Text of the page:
Sandwiched between the various online dating sites (apparently everyone in London is lonely) and cosmetic surgery boutiques was an ad for a new online music service called Bloom.fm. The ad, promising features such as 22 million tracks, offline playback and a radio service similar to that of Spotify and Rdio, was enough to pique my interest. After spending a few days with the iPhone app and service, I can honestly say it is making me think twice about continuing my Spotify Premium subscription.
I really dig Instagram — or I used to. But since the service was purchased by Facebook, I feel like it’s lost its focus. Instagram’s new video features are nice, but they don’t feel as smartly-designed as Vine. And speaking of design, I feel like Instagram’s has suffered recently — particularly on iOS 7, where the app looks like something an arts college dropout would whip up if given the opportunity. And finally, I can’t be alone in saying that I think the filter selection is getting worse with time.
That’s why I’m really excited about Favd. Favd is a photo-sharing app made for iOS 7 that’s designed on the App.net backbone. It offers total ownership of your photos, great filters, and the ability to share them on Twitter and Facebook. Better yet, its design harkens back to the days of early Instagram and uses App.net for its social structure. Read on to find out why I think Favd is a must-have app.
Writing app reviews is a great gig, mainly because it gives me an excuse to “audition” apps on a constant basis. I have a need to research and find new apps, or test out the latest and greatest offerings, to determine if they fill a crucial need. Because of this, most apps don’t end up spending much time on my phone, as they’re often being replaced. I’ve used over a dozen notes apps, for example, which get replaced every other week or so (I’m currently using Simplenote, which may finally bring some stability).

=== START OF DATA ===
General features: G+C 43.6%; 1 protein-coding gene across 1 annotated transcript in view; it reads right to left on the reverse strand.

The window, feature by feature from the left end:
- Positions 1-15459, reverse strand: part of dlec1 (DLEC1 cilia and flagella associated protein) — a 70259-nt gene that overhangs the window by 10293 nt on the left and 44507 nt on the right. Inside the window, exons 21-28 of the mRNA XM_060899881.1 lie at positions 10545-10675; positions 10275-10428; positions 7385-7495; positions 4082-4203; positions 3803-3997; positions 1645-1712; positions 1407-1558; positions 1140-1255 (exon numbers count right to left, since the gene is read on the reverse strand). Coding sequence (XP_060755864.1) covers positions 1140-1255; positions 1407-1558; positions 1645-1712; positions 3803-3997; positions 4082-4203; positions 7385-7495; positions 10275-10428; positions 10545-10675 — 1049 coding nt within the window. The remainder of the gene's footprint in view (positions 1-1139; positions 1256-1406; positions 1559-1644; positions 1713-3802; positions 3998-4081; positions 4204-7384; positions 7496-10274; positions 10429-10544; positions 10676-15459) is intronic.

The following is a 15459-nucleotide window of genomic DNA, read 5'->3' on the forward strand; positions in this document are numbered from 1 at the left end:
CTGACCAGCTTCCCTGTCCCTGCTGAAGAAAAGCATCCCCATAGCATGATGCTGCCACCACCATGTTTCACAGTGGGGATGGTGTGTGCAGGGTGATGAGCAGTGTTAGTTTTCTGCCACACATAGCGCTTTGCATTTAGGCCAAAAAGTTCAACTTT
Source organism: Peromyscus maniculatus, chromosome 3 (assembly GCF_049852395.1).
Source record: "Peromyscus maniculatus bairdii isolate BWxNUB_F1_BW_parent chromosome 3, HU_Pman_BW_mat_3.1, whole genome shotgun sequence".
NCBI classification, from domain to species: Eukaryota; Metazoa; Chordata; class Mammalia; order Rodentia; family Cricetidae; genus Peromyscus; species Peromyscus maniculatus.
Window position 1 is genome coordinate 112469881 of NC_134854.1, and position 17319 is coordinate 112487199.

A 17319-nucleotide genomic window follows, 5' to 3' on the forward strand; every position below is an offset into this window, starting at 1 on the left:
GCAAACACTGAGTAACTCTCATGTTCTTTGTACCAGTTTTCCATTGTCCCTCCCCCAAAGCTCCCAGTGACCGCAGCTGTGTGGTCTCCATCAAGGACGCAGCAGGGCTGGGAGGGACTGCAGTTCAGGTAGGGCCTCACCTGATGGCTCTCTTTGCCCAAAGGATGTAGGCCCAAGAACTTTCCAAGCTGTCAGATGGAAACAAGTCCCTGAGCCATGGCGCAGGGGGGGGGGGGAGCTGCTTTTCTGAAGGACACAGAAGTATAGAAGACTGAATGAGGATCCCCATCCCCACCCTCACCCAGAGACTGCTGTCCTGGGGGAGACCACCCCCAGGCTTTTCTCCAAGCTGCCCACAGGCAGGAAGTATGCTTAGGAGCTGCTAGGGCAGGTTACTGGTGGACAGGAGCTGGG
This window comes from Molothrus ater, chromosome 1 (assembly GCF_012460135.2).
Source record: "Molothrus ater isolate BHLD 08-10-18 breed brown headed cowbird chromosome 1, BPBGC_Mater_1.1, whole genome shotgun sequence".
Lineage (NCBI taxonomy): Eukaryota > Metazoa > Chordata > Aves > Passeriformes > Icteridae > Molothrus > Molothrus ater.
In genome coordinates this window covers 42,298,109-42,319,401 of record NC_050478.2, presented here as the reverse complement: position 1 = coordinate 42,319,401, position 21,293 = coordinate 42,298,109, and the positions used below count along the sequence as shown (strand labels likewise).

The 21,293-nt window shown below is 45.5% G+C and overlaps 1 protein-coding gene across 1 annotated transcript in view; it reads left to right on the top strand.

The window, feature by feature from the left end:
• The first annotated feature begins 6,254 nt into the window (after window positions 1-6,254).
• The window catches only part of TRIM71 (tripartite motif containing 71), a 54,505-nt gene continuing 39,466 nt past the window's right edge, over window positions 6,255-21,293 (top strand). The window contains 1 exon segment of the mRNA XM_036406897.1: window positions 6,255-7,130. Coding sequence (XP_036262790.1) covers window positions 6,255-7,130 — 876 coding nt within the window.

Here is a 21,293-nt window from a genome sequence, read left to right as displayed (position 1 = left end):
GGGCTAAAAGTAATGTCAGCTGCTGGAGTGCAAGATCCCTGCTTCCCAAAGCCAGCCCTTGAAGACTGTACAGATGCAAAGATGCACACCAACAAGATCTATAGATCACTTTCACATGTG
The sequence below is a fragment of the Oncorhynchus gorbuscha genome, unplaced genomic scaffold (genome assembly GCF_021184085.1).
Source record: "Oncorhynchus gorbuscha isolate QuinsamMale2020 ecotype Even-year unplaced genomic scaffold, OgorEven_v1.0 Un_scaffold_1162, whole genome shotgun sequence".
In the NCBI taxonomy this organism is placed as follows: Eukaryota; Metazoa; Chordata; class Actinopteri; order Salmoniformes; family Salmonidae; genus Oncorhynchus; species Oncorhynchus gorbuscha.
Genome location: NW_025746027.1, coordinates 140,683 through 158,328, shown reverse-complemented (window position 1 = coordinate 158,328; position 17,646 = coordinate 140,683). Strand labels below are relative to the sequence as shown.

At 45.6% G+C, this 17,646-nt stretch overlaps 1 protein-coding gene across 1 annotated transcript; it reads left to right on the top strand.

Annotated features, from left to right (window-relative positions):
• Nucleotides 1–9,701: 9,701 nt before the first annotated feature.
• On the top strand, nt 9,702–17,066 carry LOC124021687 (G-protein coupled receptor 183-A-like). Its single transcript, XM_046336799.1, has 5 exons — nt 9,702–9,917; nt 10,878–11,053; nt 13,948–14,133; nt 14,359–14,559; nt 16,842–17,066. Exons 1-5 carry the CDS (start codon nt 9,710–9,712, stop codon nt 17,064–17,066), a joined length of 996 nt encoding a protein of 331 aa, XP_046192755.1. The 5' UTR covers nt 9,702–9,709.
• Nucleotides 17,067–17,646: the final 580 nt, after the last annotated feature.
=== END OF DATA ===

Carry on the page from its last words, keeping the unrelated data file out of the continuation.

With that being said, I’m always pleased when I encounter an app that stands up to scrutiny and outshines the competition. I shared a similar sentiment in my recent Pocket Casts review, which is by far and away my favorite podcast management app. Now, I refer you to my favorite calendar app–Sunrise. Redesigned and refreshed for iOS 7, let’s find out how this calendar app has progressed since my initial review in April. (more…)
I love Pinboard. Until not long ago, I was doubting whether or not I thought it would be a valuable purchase, but holy cow, do I love Pinboard. My problem is finding an iOS app that I really like using Pinboard with — one that meets high standards in design and functionality. It has to work and do most of what I need it to, but it also has to look stunning. Whether or not that makes me shallow is trivial — nobody wants to use ugly apps.